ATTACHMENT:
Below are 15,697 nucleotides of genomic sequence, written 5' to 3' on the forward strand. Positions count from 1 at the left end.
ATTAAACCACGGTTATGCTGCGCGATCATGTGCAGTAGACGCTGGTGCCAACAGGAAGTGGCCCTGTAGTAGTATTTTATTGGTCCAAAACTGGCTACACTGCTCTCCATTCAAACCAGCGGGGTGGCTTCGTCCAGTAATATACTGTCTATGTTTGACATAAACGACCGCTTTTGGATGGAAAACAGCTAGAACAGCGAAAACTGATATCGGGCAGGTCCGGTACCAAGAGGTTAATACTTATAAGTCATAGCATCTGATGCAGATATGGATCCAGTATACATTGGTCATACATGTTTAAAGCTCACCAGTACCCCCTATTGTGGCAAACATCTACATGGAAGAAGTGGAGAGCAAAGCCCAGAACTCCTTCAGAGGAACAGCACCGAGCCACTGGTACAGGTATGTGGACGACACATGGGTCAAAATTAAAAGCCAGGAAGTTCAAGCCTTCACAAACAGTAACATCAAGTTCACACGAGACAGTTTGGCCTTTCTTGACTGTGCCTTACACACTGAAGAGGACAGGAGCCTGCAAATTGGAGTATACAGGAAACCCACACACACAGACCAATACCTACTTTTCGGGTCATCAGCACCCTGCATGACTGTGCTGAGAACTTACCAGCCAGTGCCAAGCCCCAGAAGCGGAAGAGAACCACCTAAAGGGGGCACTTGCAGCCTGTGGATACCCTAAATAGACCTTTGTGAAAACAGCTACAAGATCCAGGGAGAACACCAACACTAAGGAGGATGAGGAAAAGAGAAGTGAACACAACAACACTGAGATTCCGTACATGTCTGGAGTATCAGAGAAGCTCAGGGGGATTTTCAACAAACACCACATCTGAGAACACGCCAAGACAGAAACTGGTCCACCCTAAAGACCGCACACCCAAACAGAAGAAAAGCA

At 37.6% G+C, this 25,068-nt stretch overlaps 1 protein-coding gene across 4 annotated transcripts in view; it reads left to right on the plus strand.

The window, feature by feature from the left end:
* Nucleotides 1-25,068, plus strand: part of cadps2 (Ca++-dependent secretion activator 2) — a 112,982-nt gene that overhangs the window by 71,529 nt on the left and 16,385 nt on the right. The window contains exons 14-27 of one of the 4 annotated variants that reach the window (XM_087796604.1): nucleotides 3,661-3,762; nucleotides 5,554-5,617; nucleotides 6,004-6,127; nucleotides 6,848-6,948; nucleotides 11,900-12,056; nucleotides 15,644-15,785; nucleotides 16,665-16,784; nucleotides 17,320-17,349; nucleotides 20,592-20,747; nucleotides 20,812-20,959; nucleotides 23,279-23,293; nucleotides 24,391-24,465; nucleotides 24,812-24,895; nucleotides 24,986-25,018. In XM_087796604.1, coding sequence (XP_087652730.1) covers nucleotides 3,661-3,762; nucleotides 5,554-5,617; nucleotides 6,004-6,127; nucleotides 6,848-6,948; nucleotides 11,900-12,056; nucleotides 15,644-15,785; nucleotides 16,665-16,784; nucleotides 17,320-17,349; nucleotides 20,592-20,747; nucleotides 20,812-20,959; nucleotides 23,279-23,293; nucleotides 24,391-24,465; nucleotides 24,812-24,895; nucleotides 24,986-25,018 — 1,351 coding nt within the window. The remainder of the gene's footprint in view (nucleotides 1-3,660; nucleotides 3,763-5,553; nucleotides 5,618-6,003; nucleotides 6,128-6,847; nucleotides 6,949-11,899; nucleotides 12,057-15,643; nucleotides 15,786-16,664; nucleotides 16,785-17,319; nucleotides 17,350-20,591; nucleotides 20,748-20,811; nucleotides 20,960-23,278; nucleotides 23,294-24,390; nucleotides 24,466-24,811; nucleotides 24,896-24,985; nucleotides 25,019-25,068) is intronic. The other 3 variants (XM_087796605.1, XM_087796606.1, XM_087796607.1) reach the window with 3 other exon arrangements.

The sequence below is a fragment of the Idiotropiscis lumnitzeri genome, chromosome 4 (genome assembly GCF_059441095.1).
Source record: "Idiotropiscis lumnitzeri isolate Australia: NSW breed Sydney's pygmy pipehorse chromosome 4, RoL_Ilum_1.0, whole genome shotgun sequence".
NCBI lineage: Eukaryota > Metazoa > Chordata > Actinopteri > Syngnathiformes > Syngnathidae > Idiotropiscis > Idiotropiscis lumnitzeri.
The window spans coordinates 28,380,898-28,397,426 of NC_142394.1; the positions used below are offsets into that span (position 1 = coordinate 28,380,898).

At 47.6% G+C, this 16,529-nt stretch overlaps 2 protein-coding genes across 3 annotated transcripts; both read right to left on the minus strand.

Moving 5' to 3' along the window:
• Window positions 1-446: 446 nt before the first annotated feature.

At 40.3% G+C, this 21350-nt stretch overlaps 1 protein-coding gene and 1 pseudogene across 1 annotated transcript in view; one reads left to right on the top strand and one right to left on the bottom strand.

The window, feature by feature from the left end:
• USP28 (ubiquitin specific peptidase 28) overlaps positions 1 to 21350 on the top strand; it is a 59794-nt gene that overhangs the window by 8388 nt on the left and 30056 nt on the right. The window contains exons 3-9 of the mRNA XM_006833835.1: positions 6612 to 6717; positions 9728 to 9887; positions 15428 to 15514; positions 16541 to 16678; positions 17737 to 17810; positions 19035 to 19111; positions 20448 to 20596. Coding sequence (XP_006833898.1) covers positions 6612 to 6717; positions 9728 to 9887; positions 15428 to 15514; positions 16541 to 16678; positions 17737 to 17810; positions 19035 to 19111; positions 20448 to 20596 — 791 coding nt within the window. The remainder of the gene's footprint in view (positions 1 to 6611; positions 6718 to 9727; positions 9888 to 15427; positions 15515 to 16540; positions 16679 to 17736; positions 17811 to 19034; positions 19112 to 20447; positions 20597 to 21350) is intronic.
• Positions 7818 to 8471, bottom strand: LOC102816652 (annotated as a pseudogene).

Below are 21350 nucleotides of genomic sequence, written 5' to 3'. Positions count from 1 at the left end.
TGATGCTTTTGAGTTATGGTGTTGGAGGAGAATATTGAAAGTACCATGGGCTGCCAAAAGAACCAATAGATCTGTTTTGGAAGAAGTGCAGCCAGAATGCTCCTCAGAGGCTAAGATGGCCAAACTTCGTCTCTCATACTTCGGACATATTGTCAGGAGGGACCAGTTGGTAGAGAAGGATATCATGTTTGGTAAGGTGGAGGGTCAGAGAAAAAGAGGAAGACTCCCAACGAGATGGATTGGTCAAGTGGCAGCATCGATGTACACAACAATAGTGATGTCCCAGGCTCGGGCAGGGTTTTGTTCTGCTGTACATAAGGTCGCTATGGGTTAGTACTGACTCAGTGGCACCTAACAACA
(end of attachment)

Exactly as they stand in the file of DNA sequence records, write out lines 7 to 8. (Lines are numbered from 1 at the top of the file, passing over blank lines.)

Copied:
Source record: "Idiotropiscis lumnitzeri isolate Australia: NSW breed Sydney's pygmy pipehorse chromosome 4, RoL_Ilum_1.0, whole genome shotgun sequence".
NCBI lineage: Eukaryota > Metazoa > Chordata > Actinopteri > Syngnathiformes > Syngnathidae > Idiotropiscis > Idiotropiscis lumnitzeri.